January 22, 2024

For Africa, Alternative Leadership Is Critical to Bettering Humanity In 2024

In this era of ‘perceived no alternatives’, feminist ideology and politics emerge as a potentially transformative paradigm – Demere Kitunga 

The words of feminist thinker Demere Kitunga resonate as we kick off 2024 with the hope that leaders committed to social transformation, whereby new paradigms, relationships and structures are constructed based on peace, planetary health, social and economic justice shall not only emerge but increase in number. 

Since the onset of COVID-19, the adoption of the term ‘polycrisis’ has highlighted the multifaceted challenges facing the world, particularly in the spheres of democracy, human rights, climate, and the economy. In 2023, we witnessed wars and conflict in Sudan, Ethiopia, Ukraine, and Palestine; military coups, debt crises looming over many middle- and lower-income countries. We also witnessed the election of far-right leaders and authoritarian and populist governments and overall political gridlock; the promulgation of anti-rights and anti-gender laws coupled with growing inequalities exemplified by not a single sustainable development goal hitting its target. 

However, not all is gloom and doom as there are some glimmers of hope, such as the new promising leadership in Liberia, Guatemala, and the re-election of far-left Luiz Inacio Lula da Silva as the 39th President of Brazil. Women and girls are at the forefront of calling for climate justice, decolonization and gender justice. Life-transforming inventions, for example FlexiGyn, a handheld device that enables gynecologists to examine and treat the uterus without using anesthetic. Seeing the concerted pushback against the domination of the dollar (and its hegemony), and the adoption of international tax cooperation at the United Nations which offer stepping stones for transformation. 

As 2024 unfolds, Africa’s almost 1.5 billion citizens are keeping hope alive that certain events may herald a turn for the better in the different facets of their lives: social, economic, and political. For example, Africa will hold 18 elections this year, including in Algeria and South Sudan. While history has shown that holding elections does not necessarily correlate with the advancement of democracy, they play a critical role in getting alternative leadership into place. 

The 2023 Open Society Barometer bore good news: people around the world believe in democracy and human rights. Strong majorities want to live in a democratic state, believe that democracies contribute more to global cooperation, and do not think that authoritarian states can more effectively deliver what they most need. But the survey also revealed a troubling lack of faith in democracy among young people compared with older respondents surveyed, underscoring the need for democracy to better deliver to improve people’s lives.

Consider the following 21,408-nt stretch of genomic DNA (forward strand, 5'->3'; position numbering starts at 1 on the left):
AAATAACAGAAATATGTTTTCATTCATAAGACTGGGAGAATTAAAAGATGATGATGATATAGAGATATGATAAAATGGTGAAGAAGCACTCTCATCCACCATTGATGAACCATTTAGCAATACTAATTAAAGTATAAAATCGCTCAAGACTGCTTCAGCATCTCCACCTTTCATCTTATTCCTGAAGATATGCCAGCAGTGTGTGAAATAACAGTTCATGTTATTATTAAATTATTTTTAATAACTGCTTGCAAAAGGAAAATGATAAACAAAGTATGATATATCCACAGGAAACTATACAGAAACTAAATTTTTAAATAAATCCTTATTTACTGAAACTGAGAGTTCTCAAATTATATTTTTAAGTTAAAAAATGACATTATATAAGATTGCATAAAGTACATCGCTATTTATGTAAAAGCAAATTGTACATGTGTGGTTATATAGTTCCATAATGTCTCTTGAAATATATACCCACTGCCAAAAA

People also showed their compassion and belief in universal human rights. They identify personally with these values and believe that human rights have been a force for good in the world. An overwhelming 95 percent said governments should respect the rights of those who look different from themselves—with similarly high numbers for refugees, LGBT people and minorities. 

Over half of the respondents think their country is headed in the wrong direction, and they’re feeling the impact. A shocking 49 percent said they had struggled to feed themselves within the last year—a number that holds true in countries as different as Bangladesh and the U.S. 

I believe this is what makes feminist ideology and its approach to power most relevant in these times. Feminism digs deeper in its analysis of how patriarchy, capitalism, neocolonialism, and other power structures operate in the visible, invisible, hidden spaces and within our minds. 

This is best summarized by leadership theorist, Hope Chigudu: “Feminist transformative leadership is not about positional power or accomplishments. It’s not even about what we do. It’s about creating a domain [a space and process] in which human beings continually deepen their understanding of reality and become more capable of participating in… creating new realities. Leadership exists when people are no longer victims of circumstances but participate in creating new circumstances. It’s about giving people hope”. 

Taaka Awori, in her seminal book, Leadership in Africa Redefined, discusses the leadership transformation that is required for the continent to make meaningful progress if we are to get free from the colonial and economic bondage. It is my hope that this year, leaders across the world and on the African continent embrace a different kind of leadership.

Eunice Musiime

Executive Director

Akina Mama wa Afrika

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